Said layers 2,3,4,5 are present on the substrate 1 in the following order of second electrode layer 3, intermediate layer 4, first electrode layer 2 and active layer 5. To planarize the substrate there is an insulating planarization layer of polyvinylalcohol—which is not shown. The second electrode layer 3 contains Au and is patterned as required, in a known way, by means of an exposed and developed photosensitive resist. Between the second electrode layer 3 and the intermediate layer 4, a—not illustrated—mono-layer of CH3—(CH2)15—SH can be applied to prevent the formation of pinholes in the intermediate layer 4. The intermediate layer 4 contains a photo-active organic dielectric, such as benzocyclobutene, polyimide, polyvinylphenol or a photoresist, in this case the photoresist HPR504. The first electrode layer 2 contains gold in this case. The first electrode layer 2 is applied by means of vaporization and photolithographically structured in known manner. On the first electrode layer 2, the active layer 5 of poly-3-hexylthiophene is applied with a thickness of 50 nm. At least a portion of the semiconductor layer 5 is in the channel 23.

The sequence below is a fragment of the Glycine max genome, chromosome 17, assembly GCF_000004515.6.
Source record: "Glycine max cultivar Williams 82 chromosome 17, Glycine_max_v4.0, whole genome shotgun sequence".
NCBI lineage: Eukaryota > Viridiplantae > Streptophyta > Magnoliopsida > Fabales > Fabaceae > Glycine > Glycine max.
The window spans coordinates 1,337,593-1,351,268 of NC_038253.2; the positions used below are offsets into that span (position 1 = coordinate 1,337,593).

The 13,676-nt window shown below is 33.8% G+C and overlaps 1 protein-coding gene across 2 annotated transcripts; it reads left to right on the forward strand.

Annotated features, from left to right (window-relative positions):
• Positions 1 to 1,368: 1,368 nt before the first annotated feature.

According to the invention, there is a protective layer 6 on the active layer 5, which protective layer in this example contains polymethylmethacrylate (PMMA) and is 40 nm thick. When the active layer is applied by spinning in chloroform, ethylmethylketone is used as the solvent for the protective layer. A photoresist 7, in this case CK6020L, is applied to the protective layer by means of spin coating. This is supplied in a safe-solvent version. After exposure of the photoresist 7 by means of UV radiation (λ=365 nm), the photoresist is dried at 90° C. After a drying step at 120° C. for a period of 1 minute, the protective layer 6 and the active layer 5 are patterned by means of reactive ion etching. Hereby, the first electrode layer 2 serves as an etch stopping layer.